Doctor insights on:
Good Foods Bad Foods For Laryngopharyngeal Reflux
Acid reflux is defined as the presence of acidic gastric contents in the esophagus causing irritation. It's cause is blamed on the a lax gastroesophageal shpincter that permits usch regurgitation. Vesicoureteral reflux is regurgitation (backing up) of urine in the bladder into the ureter ...Read more
Reflux: Foods that can trigger gerd: fatty or fried foods, coffee, tea, alcohol, spicy foods, oranges and other citrus fruits, tomatoes, onions, carbonated beverages, chocolate and mint. Foods that help prevent gerd: leafy greens, melons, bananas, oatmeal, tofu, fennel, parsley, and rice. ...Read more
Does drinking lotsa water help or worsen gastric reflux? Is chocolate bad for gastric reflux? And ketchup?
Diet : If symptoms are related to gastroesophageal reflux then diet change, decreased total fat intake, avoid large meals, alcohol, acidy food, chocolate, etc. Sometimes dairy products such as yogurt and milk help; otc meds are available.Usual symptoms are chest pain and nausea. If symptoms become severe, see physician for exam and recommendations. ...Read more
Vegetables: vegetables are healthy, low in calories, and high in nutrients. They don't contain lactose so they are ideal for a lactose intolerant person. Try to have them steamed and not fried, for good health. For reflux, try to have them in small portions, cause large portions can worsen reflux. ...Read moreSee 1 more doctor answer
Not all: Some chinese restaurants use msg in their food, which bothers some asthmatics - but not all asthmatics are bothered and many restaurants don't use it anymore. Ask if they use it, and avoid it if they do and won't keep it out of your food. China has 1.2 billion people - not all the food there bothers asthmatics. ...Read moreSee 1 more doctor answer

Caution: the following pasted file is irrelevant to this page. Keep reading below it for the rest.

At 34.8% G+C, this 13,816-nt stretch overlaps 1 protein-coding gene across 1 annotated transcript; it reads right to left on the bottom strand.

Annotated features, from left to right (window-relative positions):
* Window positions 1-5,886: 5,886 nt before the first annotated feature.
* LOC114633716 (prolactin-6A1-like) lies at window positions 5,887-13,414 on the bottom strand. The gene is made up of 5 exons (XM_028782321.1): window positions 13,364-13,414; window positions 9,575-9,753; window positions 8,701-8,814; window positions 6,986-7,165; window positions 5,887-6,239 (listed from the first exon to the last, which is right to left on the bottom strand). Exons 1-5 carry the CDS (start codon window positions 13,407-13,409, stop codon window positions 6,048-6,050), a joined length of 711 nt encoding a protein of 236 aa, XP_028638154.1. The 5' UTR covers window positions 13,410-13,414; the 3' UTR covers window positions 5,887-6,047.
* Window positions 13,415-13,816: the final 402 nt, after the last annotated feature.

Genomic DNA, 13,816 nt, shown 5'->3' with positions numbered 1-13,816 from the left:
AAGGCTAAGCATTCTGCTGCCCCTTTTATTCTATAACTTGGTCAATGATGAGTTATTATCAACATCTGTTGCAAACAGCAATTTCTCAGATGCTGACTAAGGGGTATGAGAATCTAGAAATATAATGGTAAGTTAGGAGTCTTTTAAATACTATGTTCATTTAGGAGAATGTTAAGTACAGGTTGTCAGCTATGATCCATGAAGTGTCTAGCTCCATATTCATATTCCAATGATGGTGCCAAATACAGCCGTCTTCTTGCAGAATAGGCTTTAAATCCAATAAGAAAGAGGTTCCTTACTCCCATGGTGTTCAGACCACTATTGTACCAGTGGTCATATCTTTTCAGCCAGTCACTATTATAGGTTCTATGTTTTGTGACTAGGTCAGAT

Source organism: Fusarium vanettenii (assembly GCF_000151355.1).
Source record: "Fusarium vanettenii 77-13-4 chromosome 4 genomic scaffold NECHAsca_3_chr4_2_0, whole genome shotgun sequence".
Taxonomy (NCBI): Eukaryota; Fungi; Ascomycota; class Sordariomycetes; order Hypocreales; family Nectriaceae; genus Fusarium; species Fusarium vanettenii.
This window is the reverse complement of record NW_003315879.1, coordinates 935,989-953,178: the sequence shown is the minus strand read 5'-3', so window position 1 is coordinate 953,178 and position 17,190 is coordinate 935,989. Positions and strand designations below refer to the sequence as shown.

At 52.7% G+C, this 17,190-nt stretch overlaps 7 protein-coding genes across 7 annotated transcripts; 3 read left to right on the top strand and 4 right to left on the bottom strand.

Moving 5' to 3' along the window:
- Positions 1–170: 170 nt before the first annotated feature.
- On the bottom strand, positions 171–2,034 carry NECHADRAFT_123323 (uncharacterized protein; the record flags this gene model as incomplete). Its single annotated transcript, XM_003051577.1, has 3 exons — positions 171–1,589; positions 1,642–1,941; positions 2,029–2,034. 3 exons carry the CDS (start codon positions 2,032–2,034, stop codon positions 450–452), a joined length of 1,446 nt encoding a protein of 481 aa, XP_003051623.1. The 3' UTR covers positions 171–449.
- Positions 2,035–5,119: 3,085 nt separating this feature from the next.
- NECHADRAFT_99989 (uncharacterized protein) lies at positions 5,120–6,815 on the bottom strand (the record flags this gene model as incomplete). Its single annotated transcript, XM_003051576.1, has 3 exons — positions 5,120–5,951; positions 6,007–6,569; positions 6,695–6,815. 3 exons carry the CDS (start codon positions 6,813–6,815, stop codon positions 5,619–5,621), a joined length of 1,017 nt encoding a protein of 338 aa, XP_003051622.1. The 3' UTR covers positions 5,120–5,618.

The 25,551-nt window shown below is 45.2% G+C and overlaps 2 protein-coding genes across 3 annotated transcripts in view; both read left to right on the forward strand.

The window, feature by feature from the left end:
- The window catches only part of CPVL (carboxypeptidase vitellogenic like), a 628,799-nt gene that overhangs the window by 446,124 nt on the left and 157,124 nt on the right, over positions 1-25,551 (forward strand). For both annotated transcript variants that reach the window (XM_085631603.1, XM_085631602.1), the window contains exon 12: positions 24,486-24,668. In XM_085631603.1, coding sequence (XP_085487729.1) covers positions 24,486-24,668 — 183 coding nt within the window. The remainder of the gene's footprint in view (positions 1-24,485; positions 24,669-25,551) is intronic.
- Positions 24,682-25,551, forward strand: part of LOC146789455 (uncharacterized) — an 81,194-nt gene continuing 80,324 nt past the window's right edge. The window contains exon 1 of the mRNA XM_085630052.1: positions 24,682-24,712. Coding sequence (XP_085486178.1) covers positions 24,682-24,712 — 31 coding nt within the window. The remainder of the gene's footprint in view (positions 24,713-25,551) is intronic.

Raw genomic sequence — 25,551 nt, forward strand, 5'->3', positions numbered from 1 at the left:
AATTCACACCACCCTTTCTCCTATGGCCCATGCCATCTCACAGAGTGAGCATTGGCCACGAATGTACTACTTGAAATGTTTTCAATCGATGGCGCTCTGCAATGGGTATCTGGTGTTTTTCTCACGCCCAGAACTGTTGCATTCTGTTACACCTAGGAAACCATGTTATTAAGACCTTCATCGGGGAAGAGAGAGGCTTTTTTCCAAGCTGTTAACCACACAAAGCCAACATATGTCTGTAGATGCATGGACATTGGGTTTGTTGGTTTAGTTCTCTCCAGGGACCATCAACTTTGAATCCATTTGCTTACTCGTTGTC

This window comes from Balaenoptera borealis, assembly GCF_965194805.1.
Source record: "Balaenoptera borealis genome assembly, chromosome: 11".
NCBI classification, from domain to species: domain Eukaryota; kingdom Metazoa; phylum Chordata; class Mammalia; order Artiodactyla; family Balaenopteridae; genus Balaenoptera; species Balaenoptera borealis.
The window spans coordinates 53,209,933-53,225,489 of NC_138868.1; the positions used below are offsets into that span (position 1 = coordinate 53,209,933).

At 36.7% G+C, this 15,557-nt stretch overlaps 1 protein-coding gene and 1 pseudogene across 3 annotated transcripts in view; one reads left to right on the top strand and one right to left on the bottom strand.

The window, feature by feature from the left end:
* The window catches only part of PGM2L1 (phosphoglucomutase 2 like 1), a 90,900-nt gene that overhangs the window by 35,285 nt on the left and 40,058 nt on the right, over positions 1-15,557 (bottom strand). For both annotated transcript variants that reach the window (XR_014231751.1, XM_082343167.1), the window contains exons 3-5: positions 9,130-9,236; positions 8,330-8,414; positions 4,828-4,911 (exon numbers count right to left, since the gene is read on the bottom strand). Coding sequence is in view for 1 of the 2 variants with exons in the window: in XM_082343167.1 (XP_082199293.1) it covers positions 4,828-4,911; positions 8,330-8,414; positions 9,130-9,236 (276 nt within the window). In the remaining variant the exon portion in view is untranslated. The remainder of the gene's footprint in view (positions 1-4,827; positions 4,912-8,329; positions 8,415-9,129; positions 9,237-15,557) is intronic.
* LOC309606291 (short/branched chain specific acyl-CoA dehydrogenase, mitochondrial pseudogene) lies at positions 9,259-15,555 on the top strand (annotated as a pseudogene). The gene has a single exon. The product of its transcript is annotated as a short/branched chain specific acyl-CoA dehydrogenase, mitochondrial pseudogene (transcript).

Regarding my reflux do I need nissen surgery, or continue using Nexium (esomeprazole) with diet & healthy foods. No chocolate, fried food, acids, alcohol, etc...
See a doctor...: Heartburn is very common. If symptoms are persistent for months at a time and/or cannot be relieved with dietary or lifestyle changes then it will be necessary to see a gastroenterologist and endoscopy may be needed to further evaluate. Common dietary recommendations include avoidance of citrus, chocolate, onions, mints, peppers, carbonated drinks and alcohol. Also, avoid overeating! ...Read more
What type of diet should I follow for gastritis, dyspepsia, Ibs and acid reflux? I've been trying to drink more water and eat vegetables and fruits.
Diet for GI problems: The recommended diet would be different for each of those G.I. problems. The best diet for you would depend on which of these are actually causing you the most symptoms. I would see a gastroenterologist to help sort out your predominant problem and base your diet on that. Until then, a high fiber diet low in citrus fruits and tomatoes would be a good place to start. Good luck. ...Read more
Meds for nonspecific esophageal dysmotility? Food sticks so heartburn & sore throat. Behavioral measures better (soft food, lots of water)?
Diet and maybe meds: A difficult problem. Be sure it is not related to nerve issues such as in diabetic gastroparesis. Trying to eat small meals throughout the day (grazing) can help. Be sure to avoid irritants such as caffeine and tobacco as both make heartburn worse by relaxing the muscles at the opening of the stomach. Some meds like Erythromycin and metochopramide may be needed to stimulate movement.Fluids good. ...Read more
Tricks to help GERD: Over 70 million americans have gerd, and most will benefit from acid blocker medications. Behavior and diet can help by minimizing dietary fats and grease, mints, alcohol, tobacco, spicy and large volume meals, caffeine, chocolate. Minimize salicylates (like aspirin), avoid laying down or bending over 2-3 hours after eating, cut out bedtime snacks, and keep your weight under control. Good luck! ...Read moreSee 1 more doctor answer
My sore throat due to laryngopharyngeal reflux keeps coming back? Will it ever go away for good? Can it have serious consequences?
Is your reflux: being treated? If the acid is under control, your sore throat should get better also. I would recommend follow up with your primary care doctor or a gastroenterology specialist if it's not improving. You also could see an ear, nose and throat specialist, who may want to look with a scope to see exactly what's going on. ...Read more
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